'Tis the season for giving, and Prince William has done just that, reuniting with a former homeless girl he met a few years ago and keeping his promise to do an interview with her. As a patron of Centrepoint, the prince first met Sophia Kichou when she was staying at one of the charity's hostels, and now he's made her dream come true in a chat for The Big Issue.
During their first meeting, Sophia told William that she hoped to become a journalist and he agreed that one day she could interview him.
At the age of 18, Sophia was forced to move out of her house after it became dangerous living with her alcoholic father and she ended up homeless on the streets. Sophia's mother died when she was a little girl.
Determined to change her circumstances, the young woman turned to Centrepoint for help and, with its support, she was admitted to college and went on to study journalism at City University. Last month, she was awarded the Centrepoint Media Award for her skills in journalism by Prince William.
The royal father of two then invited Sophia, who is in her final year, to conduct the interview at Kensington Palace, something she called "a very significant moment" in her career.
"At the beginning, I was a little nervous but as the interview went on, my nerves calmed down and I began to enjoy it," she said. "I am very grateful to everyone who helped make this happen."
"George will be bouncing around like a rabbit," said William, speaking about his son, who turned two this year.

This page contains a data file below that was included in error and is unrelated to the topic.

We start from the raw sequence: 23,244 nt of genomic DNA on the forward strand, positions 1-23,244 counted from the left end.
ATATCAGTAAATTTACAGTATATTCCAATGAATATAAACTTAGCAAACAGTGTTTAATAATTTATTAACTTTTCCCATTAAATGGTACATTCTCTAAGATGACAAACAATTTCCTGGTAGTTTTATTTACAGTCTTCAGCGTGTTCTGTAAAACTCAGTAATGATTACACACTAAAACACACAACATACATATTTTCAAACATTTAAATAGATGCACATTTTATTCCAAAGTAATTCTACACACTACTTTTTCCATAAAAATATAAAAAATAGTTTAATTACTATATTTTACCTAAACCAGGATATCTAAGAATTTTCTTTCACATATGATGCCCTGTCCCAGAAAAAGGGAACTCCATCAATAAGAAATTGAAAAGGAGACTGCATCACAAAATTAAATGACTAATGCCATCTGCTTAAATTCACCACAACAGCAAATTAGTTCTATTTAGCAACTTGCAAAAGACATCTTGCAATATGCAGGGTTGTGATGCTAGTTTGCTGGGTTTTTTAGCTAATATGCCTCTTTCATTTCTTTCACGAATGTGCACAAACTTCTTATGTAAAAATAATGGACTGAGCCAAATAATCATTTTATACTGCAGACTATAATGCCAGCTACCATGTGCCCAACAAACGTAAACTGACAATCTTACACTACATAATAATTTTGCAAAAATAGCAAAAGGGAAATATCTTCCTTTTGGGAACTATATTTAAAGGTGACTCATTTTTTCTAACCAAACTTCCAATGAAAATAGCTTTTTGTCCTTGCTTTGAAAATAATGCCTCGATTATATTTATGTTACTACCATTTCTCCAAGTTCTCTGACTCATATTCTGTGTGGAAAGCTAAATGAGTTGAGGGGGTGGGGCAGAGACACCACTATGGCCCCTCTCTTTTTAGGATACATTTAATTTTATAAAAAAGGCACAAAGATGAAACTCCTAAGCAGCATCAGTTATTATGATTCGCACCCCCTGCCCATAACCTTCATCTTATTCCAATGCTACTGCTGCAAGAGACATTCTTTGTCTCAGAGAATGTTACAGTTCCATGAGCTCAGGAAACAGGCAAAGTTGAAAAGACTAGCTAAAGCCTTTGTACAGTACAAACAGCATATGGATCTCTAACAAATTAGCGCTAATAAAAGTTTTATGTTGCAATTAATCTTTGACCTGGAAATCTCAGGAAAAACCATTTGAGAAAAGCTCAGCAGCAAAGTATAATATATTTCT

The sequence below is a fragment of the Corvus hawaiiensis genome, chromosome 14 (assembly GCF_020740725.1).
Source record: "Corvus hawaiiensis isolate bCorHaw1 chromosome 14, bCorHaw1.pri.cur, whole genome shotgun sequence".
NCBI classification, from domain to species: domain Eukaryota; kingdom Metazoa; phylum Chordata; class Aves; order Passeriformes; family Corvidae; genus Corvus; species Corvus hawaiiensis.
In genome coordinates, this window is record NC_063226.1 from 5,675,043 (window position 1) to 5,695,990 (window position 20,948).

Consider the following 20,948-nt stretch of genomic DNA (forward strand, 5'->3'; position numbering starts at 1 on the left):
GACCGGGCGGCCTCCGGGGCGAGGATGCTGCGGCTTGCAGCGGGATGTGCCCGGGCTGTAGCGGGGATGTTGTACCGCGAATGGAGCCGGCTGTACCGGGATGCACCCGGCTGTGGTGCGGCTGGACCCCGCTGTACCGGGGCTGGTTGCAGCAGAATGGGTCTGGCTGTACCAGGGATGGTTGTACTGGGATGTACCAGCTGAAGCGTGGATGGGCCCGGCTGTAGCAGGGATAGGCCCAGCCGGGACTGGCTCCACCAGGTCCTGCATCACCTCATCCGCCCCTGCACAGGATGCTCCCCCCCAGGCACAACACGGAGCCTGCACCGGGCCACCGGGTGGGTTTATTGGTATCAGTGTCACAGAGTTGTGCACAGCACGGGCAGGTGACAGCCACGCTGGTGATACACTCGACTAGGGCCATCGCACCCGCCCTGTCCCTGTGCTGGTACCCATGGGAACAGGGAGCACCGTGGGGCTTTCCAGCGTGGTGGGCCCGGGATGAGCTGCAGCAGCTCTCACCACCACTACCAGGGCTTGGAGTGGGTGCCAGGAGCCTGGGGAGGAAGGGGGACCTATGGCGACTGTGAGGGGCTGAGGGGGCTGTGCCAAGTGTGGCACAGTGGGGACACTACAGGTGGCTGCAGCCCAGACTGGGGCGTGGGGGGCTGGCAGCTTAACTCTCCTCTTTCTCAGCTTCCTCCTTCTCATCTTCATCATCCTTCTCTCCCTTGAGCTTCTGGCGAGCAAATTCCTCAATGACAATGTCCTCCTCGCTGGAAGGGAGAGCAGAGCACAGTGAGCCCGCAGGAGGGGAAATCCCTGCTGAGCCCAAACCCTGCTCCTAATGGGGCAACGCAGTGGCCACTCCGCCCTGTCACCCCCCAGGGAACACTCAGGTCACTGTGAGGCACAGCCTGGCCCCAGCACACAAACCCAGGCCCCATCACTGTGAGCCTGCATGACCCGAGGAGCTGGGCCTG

"I think he will be extremely bouncy this year because he's suddenly worked out what Christmas is all about. If I get any sleep on Christmas Eve it'll be good.
"We'll go to church as a family on Christmas Day, as we always do. Then we'll watch George try to tackle his presents as he tries to unwrap them. It's a very different experience at Christmas, having a family of your own."
William, 33, also explained that as a young boy, he would accompany his late mother, Diana, Princess of Wales on visits to hostels for homeless people. He became a patron for the charity in 2005.
"I think it goes back to when my mother first took the role when I was a small boy. I was very struck by the people I met and what they were struggling with – sleeping rough, sofa surfing, not having basic comforts a lot of us take for granted," said William.
"That really struck me at a young age, bearing in mind the gulf for me growing up in a palace and seeing the other end of the spectrum. That was powerful to see at a young age. In today's western world, with all the advancements and privileges we have, the fact some people don't have a bed or a roof over their head is quite ridiculous."